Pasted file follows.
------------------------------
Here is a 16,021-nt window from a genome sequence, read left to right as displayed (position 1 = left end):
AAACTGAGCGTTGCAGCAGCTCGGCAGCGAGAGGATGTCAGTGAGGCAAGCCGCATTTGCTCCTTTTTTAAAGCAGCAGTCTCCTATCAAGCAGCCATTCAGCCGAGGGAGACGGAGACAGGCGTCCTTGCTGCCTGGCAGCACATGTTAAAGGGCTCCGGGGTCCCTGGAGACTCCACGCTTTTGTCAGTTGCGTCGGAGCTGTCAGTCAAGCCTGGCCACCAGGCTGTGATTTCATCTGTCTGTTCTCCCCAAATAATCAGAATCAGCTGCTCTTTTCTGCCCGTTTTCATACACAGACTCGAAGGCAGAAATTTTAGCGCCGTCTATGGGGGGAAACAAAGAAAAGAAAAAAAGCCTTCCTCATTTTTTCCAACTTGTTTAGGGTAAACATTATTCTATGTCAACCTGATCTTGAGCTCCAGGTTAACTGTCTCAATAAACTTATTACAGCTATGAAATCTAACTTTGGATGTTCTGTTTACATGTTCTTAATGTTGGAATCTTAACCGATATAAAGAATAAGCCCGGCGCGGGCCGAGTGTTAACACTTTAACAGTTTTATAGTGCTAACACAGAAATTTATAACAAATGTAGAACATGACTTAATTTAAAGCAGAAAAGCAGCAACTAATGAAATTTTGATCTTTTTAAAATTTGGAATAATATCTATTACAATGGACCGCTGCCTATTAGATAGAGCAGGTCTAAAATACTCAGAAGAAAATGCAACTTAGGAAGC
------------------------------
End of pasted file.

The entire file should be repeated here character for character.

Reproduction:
Here is a 16,021-nt window from a genome sequence, read left to right as displayed (position 1 = left end):
AAACTGAGCGTTGCAGCAGCTCGGCAGCGAGAGGATGTCAGTGAGGCAAGCCGCATTTGCTCCTTTTTTAAAGCAGCAGTCTCCTATCAAGCAGCCATTCAGCCGAGGGAGACGGAGACAGGCGTCCTTGCTGCCTGGCAGCACATGTTAAAGGGCTCCGGGGTCCCTGGAGACTCCACGCTTTTGTCAGTTGCGTCGGAGCTGTCAGTCAAGCCTGGCCACCAGGCTGTGATTTCATCTGTCTGTTCTCCCCAAATAATCAGAATCAGCTGCTCTTTTCTGCCCGTTTTCATACACAGACTCGAAGGCAGAAATTTTAGCGCCGTCTATGGGGGGAAACAAAGAAAAGAAAAAAAGCCTTCCTCATTTTTTCCAACTTGTTTAGGGTAAACATTATTCTATGTCAACCTGATCTTGAGCTCCAGGTTAACTGTCTCAATAAACTTATTACAGCTATGAAATCTAACTTTGGATGTTCTGTTTACATGTTCTTAATGTTGGAATCTTAACCGATATAAAGAATAAGCCCGGCGCGGGCCGAGTGTTAACACTTTAACAGTTTTATAGTGCTAACACAGAAATTTATAACAAATGTAGAACATGACTTAATTTAAAGCAGAAAAGCAGCAACTAATGAAATTTTGATCTTTTTAAAATTTGGAATAATATCTATTACAATGGACCGCTGCCTATTAGATAGAGCAGGTCTAAAATACTCAGAAGAAAATGCAACTTAGGAAGC